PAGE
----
At the first power-on sequence, the high voltage capacitor is immediately charged but limits the in-rush current owing to its low value. The controller senses the input level and understands whether it is in high- or low-line operation. If it is high line, then a signal is sent to the downstream power supply controller which immediately starts switching.

At the same time, the controller starts slowly charging the second capacitor with a constant-current source until it reaches 145V typically. The voltage across the capacitor is regulated by the controller. When the adapter voltage drops to a lower input voltage, the controller waits until the voltage across the main capacitor matches before engaging the paralleling process to avoid a current spike.

Should the input voltage rise and pass a pre-determined threshold, then the low-line capacitor would be safely disengaged and brought back to the trickle-charge mode. If the first power-on sequence occurs at low line the low-line capacitor is charged at a faster current and once all voltages are within the expected window, the downstream switching converter starts operations.

Start-up time is typically 250ms from the initial AC connection. If the high-line capacitor connects directly to the bridge rectifier, the low level capacitor goes through the internal MinE-CAP switch. This transistor is affected by a typical RDS(on) of 620mW at the highest operating junction. It is important to verify that the rms current from the low voltage capacitor complies with the maximum power the package can dissipate while maintaining junction temperature.

A design example To determine the front end capacitance for a 65W adapter operated on universal mains, down to 85V rms and considering a 42% ripple and valley voltage down to 70V, the capacitance is calculated to 112µF, normalised to 120µF. Nichicon has three potential candidates from the UCY series when operated below 105°C.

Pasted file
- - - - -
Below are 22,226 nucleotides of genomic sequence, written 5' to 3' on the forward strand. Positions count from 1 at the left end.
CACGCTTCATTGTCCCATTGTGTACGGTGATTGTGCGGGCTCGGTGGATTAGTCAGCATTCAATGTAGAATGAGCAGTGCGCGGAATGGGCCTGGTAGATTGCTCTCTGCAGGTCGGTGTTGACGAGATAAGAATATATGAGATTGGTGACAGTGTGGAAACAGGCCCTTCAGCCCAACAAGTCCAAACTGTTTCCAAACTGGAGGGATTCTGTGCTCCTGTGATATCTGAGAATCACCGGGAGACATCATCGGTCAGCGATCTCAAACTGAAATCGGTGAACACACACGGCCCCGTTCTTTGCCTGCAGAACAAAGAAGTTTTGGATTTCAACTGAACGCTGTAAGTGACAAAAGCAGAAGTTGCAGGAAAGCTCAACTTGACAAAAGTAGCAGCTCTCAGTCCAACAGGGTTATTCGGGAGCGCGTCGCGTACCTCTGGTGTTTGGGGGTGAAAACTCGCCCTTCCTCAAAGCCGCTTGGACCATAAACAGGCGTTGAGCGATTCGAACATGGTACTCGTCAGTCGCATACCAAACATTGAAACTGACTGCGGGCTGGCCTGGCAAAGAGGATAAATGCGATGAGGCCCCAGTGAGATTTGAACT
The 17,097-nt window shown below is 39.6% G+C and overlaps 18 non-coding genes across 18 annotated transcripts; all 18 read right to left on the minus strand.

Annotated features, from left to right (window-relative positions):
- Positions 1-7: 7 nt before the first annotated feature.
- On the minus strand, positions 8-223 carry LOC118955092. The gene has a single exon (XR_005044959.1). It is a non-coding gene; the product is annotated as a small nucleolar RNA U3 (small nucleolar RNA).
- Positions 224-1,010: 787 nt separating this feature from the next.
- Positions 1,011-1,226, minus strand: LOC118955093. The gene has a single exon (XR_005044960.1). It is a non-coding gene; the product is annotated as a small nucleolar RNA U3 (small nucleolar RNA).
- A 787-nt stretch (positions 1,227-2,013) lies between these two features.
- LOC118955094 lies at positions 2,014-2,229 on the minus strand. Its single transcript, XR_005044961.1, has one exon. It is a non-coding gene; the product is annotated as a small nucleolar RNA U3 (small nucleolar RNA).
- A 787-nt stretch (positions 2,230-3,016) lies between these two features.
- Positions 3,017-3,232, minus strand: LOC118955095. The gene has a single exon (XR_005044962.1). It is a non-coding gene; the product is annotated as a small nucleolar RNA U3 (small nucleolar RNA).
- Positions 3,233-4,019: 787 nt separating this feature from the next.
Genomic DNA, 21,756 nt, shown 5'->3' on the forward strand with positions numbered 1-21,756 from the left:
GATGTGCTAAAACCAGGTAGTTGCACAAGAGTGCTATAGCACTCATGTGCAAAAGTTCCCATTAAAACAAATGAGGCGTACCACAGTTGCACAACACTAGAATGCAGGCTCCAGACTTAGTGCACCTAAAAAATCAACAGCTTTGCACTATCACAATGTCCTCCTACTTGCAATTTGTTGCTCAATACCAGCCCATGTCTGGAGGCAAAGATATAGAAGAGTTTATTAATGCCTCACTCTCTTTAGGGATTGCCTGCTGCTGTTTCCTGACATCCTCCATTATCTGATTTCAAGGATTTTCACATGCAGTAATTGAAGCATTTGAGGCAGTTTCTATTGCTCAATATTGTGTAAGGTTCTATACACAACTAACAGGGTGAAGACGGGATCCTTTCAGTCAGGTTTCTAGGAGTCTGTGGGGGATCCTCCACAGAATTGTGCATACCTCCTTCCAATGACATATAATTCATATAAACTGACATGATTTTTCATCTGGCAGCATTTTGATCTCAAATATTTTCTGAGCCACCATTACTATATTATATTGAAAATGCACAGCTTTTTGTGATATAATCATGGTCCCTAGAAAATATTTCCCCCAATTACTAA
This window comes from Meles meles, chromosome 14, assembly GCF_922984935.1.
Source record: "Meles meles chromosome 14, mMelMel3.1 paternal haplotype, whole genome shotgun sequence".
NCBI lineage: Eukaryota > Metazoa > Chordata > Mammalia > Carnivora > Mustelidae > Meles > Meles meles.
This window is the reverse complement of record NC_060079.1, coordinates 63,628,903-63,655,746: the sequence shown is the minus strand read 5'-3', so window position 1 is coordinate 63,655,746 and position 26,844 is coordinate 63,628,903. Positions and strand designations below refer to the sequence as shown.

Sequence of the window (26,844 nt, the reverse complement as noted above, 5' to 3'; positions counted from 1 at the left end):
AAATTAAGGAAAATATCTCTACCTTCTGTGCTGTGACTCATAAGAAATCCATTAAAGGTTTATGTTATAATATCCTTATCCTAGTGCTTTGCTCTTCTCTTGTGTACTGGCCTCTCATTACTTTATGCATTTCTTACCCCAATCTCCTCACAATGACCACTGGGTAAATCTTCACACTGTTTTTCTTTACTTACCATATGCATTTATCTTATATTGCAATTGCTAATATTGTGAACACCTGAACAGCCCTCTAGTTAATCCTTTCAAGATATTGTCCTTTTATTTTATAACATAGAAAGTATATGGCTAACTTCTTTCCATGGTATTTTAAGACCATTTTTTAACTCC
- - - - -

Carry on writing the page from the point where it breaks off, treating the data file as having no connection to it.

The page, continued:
The volume of these 400V aluminium capacitors lies around 8cm³ to 9mm³ (0.49 to 0.55 cubic inches) and could support the entire input voltage span alone. Restricting the search to 160V types only and considering margin for the rms current, a 150µF type could also be used. This offers a volume reduction of 51%.

For the second, lower capacitance device, running at a 195V rms input corresponding to the low level of the 230V nominal voltage, the rms current is evaluated at 551mA. A 22µF capacitor will reduce the valley voltage to around 180V, which is acceptable for the downstream converter. Using a single high voltage part with two capacitors covering different voltage ranges achieves a total volume reduction of 30%.

The MinE-CAP controller is designed for use with Power Integrations’ InnoSwitch3-PRO switcher. Figure 2 (above) shows a high density 65W adapter where the MinE-CAP associates a 39-µF/400-V capacitor with a lower voltage 100µF/160V device. MinE-CAP and InnoSwitch share a common Vcc rail set by a Zener-based regulator. An auxiliary winding delivers the raw DC voltage.

When operating conditions are ready, MinE-CAP enables the adapter by biasing the brown-out pin of the InnoSwitch circuit and the adapter can deliver one of the four output voltages between 5.0 and 20V.